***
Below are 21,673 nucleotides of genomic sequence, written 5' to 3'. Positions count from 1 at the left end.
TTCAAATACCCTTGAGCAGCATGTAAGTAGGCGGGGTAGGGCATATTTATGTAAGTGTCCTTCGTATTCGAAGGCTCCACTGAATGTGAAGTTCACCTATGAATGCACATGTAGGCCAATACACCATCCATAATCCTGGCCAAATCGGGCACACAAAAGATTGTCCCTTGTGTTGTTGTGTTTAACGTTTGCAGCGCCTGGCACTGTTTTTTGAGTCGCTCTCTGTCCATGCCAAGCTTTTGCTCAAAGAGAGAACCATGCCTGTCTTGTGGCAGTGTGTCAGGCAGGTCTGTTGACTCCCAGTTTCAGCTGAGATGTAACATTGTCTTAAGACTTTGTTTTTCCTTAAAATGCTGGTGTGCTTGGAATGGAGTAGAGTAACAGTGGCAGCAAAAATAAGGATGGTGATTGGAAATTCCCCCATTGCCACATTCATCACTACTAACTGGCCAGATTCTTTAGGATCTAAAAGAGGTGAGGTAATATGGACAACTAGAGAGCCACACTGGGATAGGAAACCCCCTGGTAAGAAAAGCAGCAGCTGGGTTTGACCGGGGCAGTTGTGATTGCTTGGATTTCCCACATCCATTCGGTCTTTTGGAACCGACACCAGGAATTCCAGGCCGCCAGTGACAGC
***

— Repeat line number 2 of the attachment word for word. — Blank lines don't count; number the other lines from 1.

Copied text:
TTCAAATACCCTTGAGCAGCATGTAAGTAGGCGGGGTAGGGCATATTTATGTAAGTGTCCTTCGTATTCGAAGGCTCCACTGAATGTGAAGTTCACCTATGAATGCACATGTAGGCCAATACACCATCCATAATCCTGGCCAAATCGGGCACACAAAAGATTGTCCCTTGTGTTGTTGTGTTTAACGTTTGCAGCGCCTGGCACTGTTTTTTGAGTCGCTCTCTGTCCATGCCAAGCTTTTGCTCAAAGAGAGAACCATGCCTGTCTTGTGGCAGTGTGTCAGGCAGGTCTGTTGACTCCCAGTTTCAGCTGAGATGTAACATTGTCTTAAGACTTTGTTTTTCCTTAAAATGCTGGTGTGCTTGGAATGGAGTAGAGTAACAGTGGCAGCAAAAATAAGGATGGTGATTGGAAATTCCCCCATTGCCACATTCATCACTACTAACTGGCCAGATTCTTTAGGATCTAAAAGAGGTGAGGTAATATGGACAACTAGAGAGCCACACTGGGATAGGAAACCCCCTGGTAAGAAAAGCAGCAGCTGGGTTTGACCGGGGCAGTTGTGATTGCTTGGATTTCCCACATCCATTCGGTCTTTTGGAACCGACACCAGGAATTCCAGGCCGCCAGTGACAGC